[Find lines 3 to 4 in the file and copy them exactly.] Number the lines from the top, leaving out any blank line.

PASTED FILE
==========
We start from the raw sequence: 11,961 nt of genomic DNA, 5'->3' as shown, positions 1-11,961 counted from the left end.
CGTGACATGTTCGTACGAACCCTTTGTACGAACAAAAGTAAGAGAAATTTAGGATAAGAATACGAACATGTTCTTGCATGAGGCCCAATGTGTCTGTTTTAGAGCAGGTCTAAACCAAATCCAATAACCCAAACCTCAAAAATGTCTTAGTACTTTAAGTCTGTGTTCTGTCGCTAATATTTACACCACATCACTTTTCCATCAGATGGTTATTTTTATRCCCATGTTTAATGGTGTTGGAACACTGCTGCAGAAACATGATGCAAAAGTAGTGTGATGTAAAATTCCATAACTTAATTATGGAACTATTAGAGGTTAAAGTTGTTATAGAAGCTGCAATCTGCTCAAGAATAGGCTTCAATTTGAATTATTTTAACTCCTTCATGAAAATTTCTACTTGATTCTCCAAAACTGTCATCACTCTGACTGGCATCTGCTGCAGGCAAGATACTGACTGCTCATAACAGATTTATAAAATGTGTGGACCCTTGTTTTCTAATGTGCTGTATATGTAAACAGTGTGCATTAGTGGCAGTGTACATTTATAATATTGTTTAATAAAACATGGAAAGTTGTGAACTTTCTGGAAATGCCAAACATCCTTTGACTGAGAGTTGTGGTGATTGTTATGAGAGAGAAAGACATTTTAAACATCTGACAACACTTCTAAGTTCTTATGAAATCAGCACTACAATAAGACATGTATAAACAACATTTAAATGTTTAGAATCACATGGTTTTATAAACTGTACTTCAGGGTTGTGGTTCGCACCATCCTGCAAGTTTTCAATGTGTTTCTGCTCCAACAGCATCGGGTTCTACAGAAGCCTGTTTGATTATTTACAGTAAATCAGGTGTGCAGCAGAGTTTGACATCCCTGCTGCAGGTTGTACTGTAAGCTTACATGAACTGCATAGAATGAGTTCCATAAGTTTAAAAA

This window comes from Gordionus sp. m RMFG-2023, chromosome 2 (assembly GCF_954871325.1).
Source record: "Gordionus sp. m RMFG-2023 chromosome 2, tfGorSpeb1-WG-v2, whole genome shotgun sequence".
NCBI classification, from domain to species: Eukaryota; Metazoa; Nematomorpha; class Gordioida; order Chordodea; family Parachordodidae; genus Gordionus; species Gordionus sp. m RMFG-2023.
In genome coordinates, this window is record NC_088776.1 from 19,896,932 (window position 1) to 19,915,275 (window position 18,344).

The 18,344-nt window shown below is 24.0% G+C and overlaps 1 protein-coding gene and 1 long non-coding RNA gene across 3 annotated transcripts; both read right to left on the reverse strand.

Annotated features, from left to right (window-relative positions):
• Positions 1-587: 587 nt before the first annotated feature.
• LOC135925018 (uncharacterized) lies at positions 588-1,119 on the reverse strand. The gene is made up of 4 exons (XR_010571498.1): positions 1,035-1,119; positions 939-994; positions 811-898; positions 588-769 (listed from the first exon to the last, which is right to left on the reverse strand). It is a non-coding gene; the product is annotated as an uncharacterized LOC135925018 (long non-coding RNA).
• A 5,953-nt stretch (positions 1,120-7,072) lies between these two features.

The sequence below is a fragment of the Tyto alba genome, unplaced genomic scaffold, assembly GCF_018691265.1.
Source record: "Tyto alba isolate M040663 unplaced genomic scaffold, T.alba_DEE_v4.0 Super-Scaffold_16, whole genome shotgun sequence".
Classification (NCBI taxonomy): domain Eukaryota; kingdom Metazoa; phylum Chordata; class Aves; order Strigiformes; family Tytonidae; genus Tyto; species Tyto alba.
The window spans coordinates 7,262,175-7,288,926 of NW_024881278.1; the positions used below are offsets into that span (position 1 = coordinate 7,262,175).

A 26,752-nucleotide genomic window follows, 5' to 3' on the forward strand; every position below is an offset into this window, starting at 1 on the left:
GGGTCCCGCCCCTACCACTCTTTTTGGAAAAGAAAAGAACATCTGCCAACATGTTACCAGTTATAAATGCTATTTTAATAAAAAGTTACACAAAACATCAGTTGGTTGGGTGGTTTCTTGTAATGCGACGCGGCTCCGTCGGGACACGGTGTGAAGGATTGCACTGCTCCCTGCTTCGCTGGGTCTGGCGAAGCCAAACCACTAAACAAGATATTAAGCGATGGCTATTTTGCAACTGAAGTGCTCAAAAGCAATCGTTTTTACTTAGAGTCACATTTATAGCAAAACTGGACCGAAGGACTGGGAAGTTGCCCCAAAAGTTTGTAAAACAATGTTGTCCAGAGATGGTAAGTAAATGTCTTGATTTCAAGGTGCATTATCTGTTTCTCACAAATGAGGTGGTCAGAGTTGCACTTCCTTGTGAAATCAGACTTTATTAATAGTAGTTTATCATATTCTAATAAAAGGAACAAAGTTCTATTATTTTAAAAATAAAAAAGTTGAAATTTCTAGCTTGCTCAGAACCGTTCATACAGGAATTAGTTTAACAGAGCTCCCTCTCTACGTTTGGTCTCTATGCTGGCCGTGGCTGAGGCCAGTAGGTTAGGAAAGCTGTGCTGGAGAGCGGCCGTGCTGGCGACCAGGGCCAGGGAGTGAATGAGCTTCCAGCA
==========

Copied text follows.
This window comes from Gordionus sp. m RMFG-2023, chromosome 2 (assembly GCF_954871325.1).
Source record: "Gordionus sp. m RMFG-2023 chromosome 2, tfGorSpeb1-WG-v2, whole genome shotgun sequence".